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#11
(03-19-2013, 08:21 PM)Dest Wrote: Her insurance won't really even take a dent out of the cost of an additional sleep study, so we are trying to avoid having to do another one. I am sure that eventually we will be able to find a mask that will be fine enough to make it through a nights sleep with some practice/patience.

My main concern is having the appropriate pressure for the machine. Some have mentioned that 4 is probably way too low. I also remember when she had her initial study she was in the range where some doctors may not even consider her as having sleep apnea at 10/hr.

Any advice would be great. If the overall best option is to just bite the bullet and pay for another sleep study we will. I would really prefer to avoid it though as I doubt much has really changed since the last one. She was not diagnosed with any other side effects so I am really just concerned with pressure at this point.

If her machine is data capable, download SleepyHead or other software that can process and display the data. Then you'll know what her AHI is now. That can be the basis for some small, incremental adjustments in her settings.

Any chance of borrowing an APAP machine? If not, what would the insurance reimburse/ cost out of pocket for the sleep study? It might be much cheaper to buy a re-furbished APAP and do your own home titration. Not ideal since another sleep study would be a good idea but better than nothing.
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#12
Sounds like a good time to invest in a recording pulse oximeter; could see if you are having significant desaturations without PAP and also if you are having them with PAP pressure set to 4cmH2O. If so, could increase pressure until desturations are eliminated/minimized. Recording PulsOx is fairly cheap (in comparison to sleep study). If you decide to go that route, post back and you'll undoubtedly get a lot of info on PulseOx models and what to look for in the readings.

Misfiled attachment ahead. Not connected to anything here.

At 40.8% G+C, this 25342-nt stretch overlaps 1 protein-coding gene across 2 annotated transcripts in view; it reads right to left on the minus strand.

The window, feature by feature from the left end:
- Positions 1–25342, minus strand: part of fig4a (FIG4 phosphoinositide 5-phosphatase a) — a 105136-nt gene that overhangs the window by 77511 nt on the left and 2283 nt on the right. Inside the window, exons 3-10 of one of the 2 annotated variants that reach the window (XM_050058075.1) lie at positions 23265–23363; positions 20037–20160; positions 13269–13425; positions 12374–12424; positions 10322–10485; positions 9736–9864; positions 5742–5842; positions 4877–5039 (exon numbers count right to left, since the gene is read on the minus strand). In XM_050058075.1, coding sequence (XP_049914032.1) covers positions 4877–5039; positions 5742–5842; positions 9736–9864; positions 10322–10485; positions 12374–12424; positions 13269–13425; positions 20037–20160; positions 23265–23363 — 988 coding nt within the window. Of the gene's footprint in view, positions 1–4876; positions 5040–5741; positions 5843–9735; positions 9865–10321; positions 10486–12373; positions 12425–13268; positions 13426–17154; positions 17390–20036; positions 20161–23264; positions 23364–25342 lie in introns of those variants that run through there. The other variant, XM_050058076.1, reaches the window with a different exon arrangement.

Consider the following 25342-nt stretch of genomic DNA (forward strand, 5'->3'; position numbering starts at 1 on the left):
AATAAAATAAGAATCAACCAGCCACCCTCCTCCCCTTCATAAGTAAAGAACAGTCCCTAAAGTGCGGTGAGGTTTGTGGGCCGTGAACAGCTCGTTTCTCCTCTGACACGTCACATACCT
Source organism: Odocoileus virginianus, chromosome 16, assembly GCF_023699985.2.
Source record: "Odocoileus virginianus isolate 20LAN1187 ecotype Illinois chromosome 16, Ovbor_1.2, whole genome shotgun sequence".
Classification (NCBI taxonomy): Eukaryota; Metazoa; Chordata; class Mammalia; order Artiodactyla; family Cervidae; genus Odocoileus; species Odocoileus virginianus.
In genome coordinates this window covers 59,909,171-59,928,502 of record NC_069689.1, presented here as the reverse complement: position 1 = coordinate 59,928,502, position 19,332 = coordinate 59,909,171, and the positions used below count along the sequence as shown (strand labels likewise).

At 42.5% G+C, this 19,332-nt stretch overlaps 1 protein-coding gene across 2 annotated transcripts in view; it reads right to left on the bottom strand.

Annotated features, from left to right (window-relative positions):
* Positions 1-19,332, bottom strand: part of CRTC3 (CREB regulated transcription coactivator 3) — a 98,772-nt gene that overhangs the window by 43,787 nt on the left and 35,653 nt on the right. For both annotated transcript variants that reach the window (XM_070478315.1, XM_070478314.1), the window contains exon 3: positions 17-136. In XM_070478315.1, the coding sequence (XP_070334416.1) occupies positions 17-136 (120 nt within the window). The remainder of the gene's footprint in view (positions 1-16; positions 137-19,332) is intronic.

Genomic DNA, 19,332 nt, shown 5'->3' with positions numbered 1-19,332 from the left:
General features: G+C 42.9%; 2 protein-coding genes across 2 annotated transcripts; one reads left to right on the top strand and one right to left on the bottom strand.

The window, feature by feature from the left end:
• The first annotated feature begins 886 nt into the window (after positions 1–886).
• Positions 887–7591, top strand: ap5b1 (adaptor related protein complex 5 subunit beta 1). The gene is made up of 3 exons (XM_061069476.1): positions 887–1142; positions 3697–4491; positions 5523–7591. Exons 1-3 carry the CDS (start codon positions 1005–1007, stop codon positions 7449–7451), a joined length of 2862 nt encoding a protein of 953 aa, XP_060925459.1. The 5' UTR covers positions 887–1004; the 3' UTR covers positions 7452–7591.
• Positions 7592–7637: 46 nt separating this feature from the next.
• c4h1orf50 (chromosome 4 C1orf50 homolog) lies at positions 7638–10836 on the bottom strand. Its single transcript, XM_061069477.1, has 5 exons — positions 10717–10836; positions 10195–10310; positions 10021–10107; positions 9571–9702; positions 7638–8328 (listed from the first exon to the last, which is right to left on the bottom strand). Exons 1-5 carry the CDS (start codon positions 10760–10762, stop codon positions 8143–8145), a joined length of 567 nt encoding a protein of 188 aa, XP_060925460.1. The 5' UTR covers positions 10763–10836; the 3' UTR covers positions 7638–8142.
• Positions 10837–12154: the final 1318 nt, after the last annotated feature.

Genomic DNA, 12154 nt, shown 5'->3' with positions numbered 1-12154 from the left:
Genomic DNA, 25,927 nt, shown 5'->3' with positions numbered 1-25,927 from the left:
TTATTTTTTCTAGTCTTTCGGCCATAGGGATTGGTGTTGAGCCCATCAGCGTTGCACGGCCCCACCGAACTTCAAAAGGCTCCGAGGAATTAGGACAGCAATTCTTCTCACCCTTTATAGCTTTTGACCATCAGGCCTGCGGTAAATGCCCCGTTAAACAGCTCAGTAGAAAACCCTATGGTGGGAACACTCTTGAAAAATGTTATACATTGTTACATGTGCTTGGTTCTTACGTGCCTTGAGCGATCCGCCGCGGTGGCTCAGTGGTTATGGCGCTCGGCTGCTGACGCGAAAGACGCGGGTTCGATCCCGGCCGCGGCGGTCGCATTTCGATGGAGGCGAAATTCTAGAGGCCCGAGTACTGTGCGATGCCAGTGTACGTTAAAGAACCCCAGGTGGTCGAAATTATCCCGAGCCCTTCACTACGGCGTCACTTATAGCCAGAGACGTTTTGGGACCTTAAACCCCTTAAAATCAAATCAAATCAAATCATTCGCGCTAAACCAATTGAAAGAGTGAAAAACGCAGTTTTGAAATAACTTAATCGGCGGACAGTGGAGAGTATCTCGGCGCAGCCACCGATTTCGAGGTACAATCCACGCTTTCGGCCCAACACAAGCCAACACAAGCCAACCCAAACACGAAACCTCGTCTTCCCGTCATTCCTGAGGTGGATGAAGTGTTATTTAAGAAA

Sleep-well
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#13
(03-19-2013, 09:57 PM)aehjr Wrote: [quote='Dest' pid='32166' dateline='1363742487']

Her insurance won't really even take a dent out of the cost of an additional sleep study,

OMG I keep forgetting that in some ways we're really spoiled out here in Canada where sleep studies are always "free" in quotation marks.
What I mean is there is no up front cost but of course we pay for it in our taxes.
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#14
I second the oximeter. It is cheap enough to try. I suggest using it for several nights to form a baseline. Also use it during exercise and at rest, for further baseline. Blood oxygen saturation should be over 95% no matter what you are doing. If it dips lower than that during sleep, it would indicate a problem.

After that, if the O2 does dip low, the next suggestion is to invest in an autoPAP. Supplier #2 sells gently used and open box machines. All she would need is a prescription for it and a mask. Any doctor can write the prescription, it does not have to be a sleep doc. Look for any ResMed S9 that does not have the word "Escape" in the name or any Phillips Respironics that does not have the word "Plus" in the name. I'm not sure which one to get with PR but with ResMed, that would be the S9 Autoset. By getting a newer machine, you will be able to view the data. While the S8 Elite II may keep data, you have limited ways to view that. First, you'd have to get a proprietary ResMed card reader. They can be found on Ebay sometimes.